Jeremy says you can incentivise the doctors by giving them time off for research if they discharge more patients rather than load new cases onto them. Makes sense, but if you do that, will the hospital enjoy any savings from having fewer patients? They still have to pay the specialists. Isn't it a greater temptation to make do with less staff now that they have fewer patients, fire a few specialists and make the remaining doctors manage the same number of more complex cases?

    The fact is, the cost of managing complex cases is more. Will MOH accept that the unit cost to treat a patient will rise or will the subvention be the same?

    For patients to agree to move to community care, they want to pay less. It's the hospital who has to deploy more resources out there.

    If hospitals manage a smaller number of more complex problems, the unit cost will rise, unless they sack some staff or fill the beds with private patients. How is Jeremy going to make it worthwhile for hospitals to look after subsidized patients with more complex problems?

    What I don't understand is: Who's paying more? The patient? The government? If there is going to be savings, who is enjoying the savings?

    By Anonymous Anonymous, At May 30, 2007 1:40 am  

  • anon,

    Great piece.

    I agree with you that part of the expenditure at the hospital level is fixed overheads, but there is also the expendables component which is also subsidised.

    Fact is, whether or not we have right-siting, the hospitals will have to handle the complex cases; with right siting, they won't have to handle the simpler cases, which also take up subvention money from them.

    There is a real danger that the hospitals will be tempted to cut staff numbers to keep pace with a decreased patient load, however, this will be a wrong move as, even with right-siting, the absolute patient load is expected to rise with an aging population - thus the savings will not come from having a lower total payroll now, but from not having to increase the payroll in the near future. With a decrease in patient number, we may be able to achieve the doubling of doctor to patient ratio MOH hopes to achieve without having to employ more doctors.

    Expendables, specialist and tertiary lab/radio staff all cost, and if we can all get into a mindset that straighforward cases can be managed effectively and safely without costly referrals and investigations, then the demand for these higher-costs services will not increase as much as the aging population in the near future. I believe it is not the actual savings we stand to make now that is important, but the potential waste we stand to avoid in the future if we achieve right-siting now.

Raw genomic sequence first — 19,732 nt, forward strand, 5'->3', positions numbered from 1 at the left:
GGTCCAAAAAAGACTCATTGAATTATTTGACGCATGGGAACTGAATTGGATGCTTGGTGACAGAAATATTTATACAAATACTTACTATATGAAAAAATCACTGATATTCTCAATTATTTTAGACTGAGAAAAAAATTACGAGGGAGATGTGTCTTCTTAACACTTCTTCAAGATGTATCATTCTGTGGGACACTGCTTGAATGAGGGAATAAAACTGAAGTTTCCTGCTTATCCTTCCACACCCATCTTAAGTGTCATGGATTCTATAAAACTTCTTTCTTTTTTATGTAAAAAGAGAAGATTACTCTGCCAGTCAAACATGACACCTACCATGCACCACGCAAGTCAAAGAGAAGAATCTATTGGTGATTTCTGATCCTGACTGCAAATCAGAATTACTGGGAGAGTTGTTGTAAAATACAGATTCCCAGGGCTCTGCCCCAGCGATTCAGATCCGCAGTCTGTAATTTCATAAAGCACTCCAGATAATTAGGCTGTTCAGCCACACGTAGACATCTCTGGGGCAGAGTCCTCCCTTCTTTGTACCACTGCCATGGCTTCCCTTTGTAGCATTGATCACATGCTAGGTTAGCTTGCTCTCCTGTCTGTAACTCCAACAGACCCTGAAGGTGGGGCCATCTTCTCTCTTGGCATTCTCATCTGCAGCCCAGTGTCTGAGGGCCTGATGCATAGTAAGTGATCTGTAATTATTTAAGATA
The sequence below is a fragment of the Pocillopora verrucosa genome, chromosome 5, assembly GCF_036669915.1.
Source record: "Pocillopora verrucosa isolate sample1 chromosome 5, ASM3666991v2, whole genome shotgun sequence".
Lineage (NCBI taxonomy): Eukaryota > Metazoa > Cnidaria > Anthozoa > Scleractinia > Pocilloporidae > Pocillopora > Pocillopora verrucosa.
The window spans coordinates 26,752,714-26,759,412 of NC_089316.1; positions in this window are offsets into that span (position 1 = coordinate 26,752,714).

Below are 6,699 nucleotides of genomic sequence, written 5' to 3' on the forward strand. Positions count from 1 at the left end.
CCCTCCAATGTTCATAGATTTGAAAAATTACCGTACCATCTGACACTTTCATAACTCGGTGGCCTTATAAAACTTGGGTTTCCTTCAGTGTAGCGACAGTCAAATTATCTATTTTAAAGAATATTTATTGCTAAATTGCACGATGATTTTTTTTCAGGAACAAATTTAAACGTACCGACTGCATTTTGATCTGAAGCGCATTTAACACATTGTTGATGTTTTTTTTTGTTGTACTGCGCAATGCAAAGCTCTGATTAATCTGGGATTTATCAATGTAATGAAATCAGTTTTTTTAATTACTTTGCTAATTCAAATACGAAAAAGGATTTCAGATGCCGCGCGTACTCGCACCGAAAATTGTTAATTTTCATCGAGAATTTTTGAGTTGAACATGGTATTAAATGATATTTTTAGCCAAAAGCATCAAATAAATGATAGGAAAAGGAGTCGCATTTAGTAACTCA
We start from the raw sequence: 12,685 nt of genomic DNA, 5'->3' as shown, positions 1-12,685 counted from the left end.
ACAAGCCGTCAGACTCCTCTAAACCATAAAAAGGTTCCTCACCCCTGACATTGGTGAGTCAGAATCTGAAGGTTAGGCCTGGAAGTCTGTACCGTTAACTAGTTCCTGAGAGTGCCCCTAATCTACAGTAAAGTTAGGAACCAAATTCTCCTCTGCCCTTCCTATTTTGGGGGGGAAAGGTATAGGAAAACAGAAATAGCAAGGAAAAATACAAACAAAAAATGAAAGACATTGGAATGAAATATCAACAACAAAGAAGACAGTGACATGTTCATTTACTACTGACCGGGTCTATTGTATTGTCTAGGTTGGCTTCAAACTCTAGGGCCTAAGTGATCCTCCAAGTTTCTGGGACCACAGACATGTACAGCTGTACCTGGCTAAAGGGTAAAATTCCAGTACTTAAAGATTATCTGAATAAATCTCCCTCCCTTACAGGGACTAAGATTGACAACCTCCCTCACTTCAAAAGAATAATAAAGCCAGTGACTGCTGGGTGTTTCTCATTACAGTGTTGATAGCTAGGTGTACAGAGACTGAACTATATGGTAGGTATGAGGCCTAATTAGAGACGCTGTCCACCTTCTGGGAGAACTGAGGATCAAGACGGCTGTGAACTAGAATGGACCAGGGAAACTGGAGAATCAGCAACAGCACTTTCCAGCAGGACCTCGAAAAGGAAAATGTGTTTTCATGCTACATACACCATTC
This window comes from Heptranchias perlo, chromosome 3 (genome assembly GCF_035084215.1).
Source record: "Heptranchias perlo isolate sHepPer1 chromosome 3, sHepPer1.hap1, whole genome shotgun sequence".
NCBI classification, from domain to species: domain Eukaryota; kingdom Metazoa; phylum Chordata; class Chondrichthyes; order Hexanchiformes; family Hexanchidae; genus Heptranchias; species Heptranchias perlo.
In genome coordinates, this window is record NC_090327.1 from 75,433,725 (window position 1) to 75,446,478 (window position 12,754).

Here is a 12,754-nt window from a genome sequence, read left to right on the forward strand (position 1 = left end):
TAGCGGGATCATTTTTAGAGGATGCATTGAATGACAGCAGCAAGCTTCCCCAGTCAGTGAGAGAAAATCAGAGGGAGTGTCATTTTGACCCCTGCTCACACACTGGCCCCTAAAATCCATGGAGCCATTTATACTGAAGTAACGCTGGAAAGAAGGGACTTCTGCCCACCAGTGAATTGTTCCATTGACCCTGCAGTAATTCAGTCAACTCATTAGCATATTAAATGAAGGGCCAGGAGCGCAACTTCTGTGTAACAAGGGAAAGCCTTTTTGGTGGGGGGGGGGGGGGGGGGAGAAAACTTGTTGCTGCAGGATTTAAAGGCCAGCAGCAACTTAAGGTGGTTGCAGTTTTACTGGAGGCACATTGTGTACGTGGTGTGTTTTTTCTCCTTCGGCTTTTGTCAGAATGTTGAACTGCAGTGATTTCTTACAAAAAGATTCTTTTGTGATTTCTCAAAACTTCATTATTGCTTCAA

As for how to encourage hospitals to decant simpler cases, I think you are right when you say we need to tweak the subvention.

    We may for example give a higher profit margin to a hospital for treating complex diagnoses, while giving them a lower margin (and thus higher risk of making a loss) for simpler diagnoses. At the same time, we can give the polyclinic a higher subvention margin for handling these simpler cases, so that a cluster will actually get more subvention for treating a simple case at the polyclinic than the hospital setting (assuming that the costs and subvention for treating a patient is currently higher at the hospital than polyclinic to begin with, of course).

    Of course, there is always the moral hazard that the hospitals will 'upgrade' a patient's diagnosis to make him appear more complex than he is. I have no solution to that.

    In fact, I think we can find potential problems to any proposal to achieve right-siting - that is perhaps human nature.

    However, if we concede that all proposals will not work, then we also concede that the current system, with all its strengths and flaws, is the best possible system we can achieve. I am not sure that is the case now.

    By Blogger angry doc, At May 30, 2007 5:32 pm  

  • There are many stakeholders here, all with their own agendas.

    MOH wants any change to be at least financially neutral. Angrydoc wants to give greater subvention to various parties, but unless savings from right siting of patients is more than the added subvention needed, it will not work. I don't see the health budget being increased anytime soon.

    Patients want the highest quality service, even if they pay very little. It may be impossible to manage their expectations. How do you refuse the NS boy in the polyclinic with a back strain but demands to have an MRI to exclude a disk prolapse. If you refuse and indeed there is a PID picked up when he goes to a private radiologist, the fallout is considerable.

    If I were a polyclinic doctor, my question is: who will watch my back? If things go wrong, isn't the junior doctor first to be blamed? It is fine to say we mustn't overtreat and excessively refer, but when things go wrong, who takes the rap?

    But I do agree that we have to constantly consider if there is a better way to improve the system. We may need a multi-pronged approach that includes a two-tier, basic/advanced levels of tertiary care, right siting achievded by both financial incentives and mandatory means testing.

    By Anonymous Anonymous, At May 30, 2007 6:39 pm  

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    By Anonymous Anonymous, At December 31, 2012 2:26 am